Among Ukrainian residents and citizens, besides ethnic Russians there are Albanians, Armenians, Crimean Tatars, Greeks, Hungarians, Jews, Karaims, Slovaks, and others. Some of them identify themselves as Ukrainian or Russian or have affinity with other ethnic or cultural groups in which they see their family roots (Melnyk and Csernicsko, 2010; Myshlovska, 2018). Considering a large number of mixed marriages, many have hybrid identities. Today, in the face of aggression people of diverse ethnic backgrounds rooted in Ukraine have begun to identify more strongly with Ukraine. Nevertheless, the war’s impact on individual identities is fluid and nuanced, and some of its aspects may contradict each other. Thus, rejecting Russian altogether for “patriotic” reasons may be impractical, because for decades it was widely used as a lingua franca2 by these communities. Romaniuk (2014) explores trends in the development of native language education and finds that in Ukraine, the focus is on state language policies and national consciousness, while in the Western diaspora (USA and Canada), external factors (language policy in the country of residence and pressure to assimilate) as well as internal factors (national consciousness, the need to integrate, and education in the Ukrainian as the native language) play crucial roles.

Efforts to promote the use of standard Ukrainian are going on in various spheres, but Surzhik, a mixed Ukrainian-Russian variety, continues to have a presence in everyday speech of many Ukrainians in some regions. This mixed sociolect, or a blend of Ukrainian and Russian languages is predominantly spoken in areas where both Ukrainian and Russian-speaking populations coexist, and speakers combine elements of both languages in their speech. The use of Surzhik has been a topic of debate and controversy in Ukraine, as some view it as a degradation of the purity of Ukrainian, while others see it as a natural consequence of cultural and linguistic interactions in the region (Friedman, 2010, 2023; Masenko, 2019; Hentschel, 2024).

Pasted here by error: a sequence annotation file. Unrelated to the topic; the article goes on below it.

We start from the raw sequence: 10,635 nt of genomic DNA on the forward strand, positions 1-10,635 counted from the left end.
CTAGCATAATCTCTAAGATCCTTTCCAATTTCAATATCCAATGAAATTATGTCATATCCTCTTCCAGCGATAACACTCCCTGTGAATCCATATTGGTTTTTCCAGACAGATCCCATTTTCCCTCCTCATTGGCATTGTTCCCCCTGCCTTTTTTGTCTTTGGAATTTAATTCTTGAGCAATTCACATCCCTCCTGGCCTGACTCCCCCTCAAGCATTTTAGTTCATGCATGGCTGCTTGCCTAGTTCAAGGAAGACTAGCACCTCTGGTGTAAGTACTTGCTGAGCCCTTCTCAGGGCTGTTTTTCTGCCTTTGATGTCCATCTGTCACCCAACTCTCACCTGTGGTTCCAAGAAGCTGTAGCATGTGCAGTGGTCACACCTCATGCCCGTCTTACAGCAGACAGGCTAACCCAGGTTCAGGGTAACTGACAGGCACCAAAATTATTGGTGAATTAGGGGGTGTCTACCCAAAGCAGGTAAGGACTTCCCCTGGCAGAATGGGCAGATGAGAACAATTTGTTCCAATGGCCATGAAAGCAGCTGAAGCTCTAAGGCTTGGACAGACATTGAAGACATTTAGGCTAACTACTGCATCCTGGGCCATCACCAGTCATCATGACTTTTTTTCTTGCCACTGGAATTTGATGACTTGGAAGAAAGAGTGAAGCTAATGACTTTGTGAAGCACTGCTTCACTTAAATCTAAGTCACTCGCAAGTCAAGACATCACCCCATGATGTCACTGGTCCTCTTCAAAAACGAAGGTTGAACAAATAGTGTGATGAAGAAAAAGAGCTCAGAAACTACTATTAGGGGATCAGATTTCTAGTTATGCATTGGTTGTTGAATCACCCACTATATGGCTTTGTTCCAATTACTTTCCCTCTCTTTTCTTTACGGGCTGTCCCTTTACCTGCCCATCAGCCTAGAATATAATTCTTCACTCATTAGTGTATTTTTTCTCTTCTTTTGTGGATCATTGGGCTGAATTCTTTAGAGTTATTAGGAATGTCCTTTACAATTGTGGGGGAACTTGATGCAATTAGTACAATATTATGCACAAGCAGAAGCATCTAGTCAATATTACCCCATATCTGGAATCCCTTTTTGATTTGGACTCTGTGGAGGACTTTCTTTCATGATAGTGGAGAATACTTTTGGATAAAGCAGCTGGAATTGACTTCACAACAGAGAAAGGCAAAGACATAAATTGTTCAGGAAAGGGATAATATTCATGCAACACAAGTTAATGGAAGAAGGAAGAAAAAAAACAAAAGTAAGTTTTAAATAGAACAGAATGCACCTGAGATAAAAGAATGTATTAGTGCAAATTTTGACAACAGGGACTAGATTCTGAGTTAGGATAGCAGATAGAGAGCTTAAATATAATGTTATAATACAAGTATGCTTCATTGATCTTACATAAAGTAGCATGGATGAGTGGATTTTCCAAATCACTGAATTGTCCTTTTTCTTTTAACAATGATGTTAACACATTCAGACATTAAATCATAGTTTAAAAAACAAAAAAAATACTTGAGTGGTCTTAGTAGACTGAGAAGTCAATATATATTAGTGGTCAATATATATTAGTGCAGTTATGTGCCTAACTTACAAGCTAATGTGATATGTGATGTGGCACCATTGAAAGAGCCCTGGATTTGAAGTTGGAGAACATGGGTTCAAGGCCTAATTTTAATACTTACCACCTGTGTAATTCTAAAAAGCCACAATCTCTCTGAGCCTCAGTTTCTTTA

Kulyk (2017) discusses how political representation of Russian-speaking citizens in Ukraine impacted language-related policies and politics. Russian-speaking citizens wielded influence by electing representatives at various government levels. For instance, Leonid Kuchma’s victory in 1994, backed by Russian-speaking voters, was influenced by his promise to enhance the status of the Russian language. Although this support did not guarantee unrestricted Russian-language use, the sway of Russian-friendly politicians affected legislation, preventing extreme Ukrainianization measures during different presidencies. Eventually, Viktor Yanukovych’s victory at the Presidential elections in 2010, led to a 2012 language law elevating the legal status of Russian and thus alienating Ukrainian nationalists. The mobilization of voters in eastern and southern regions by emphasizing ties to Russia and the Russian language caused discord among Russian-speaking Ukrainians. Political parties aiming to achieve a linguistic balance which would reflect Ukraine’s diversity sought to avoid exclusive representation of any language or region. This complex interplay affected the country’s political landscape, language laws and regional divisions, and consequently, eroded the national unity.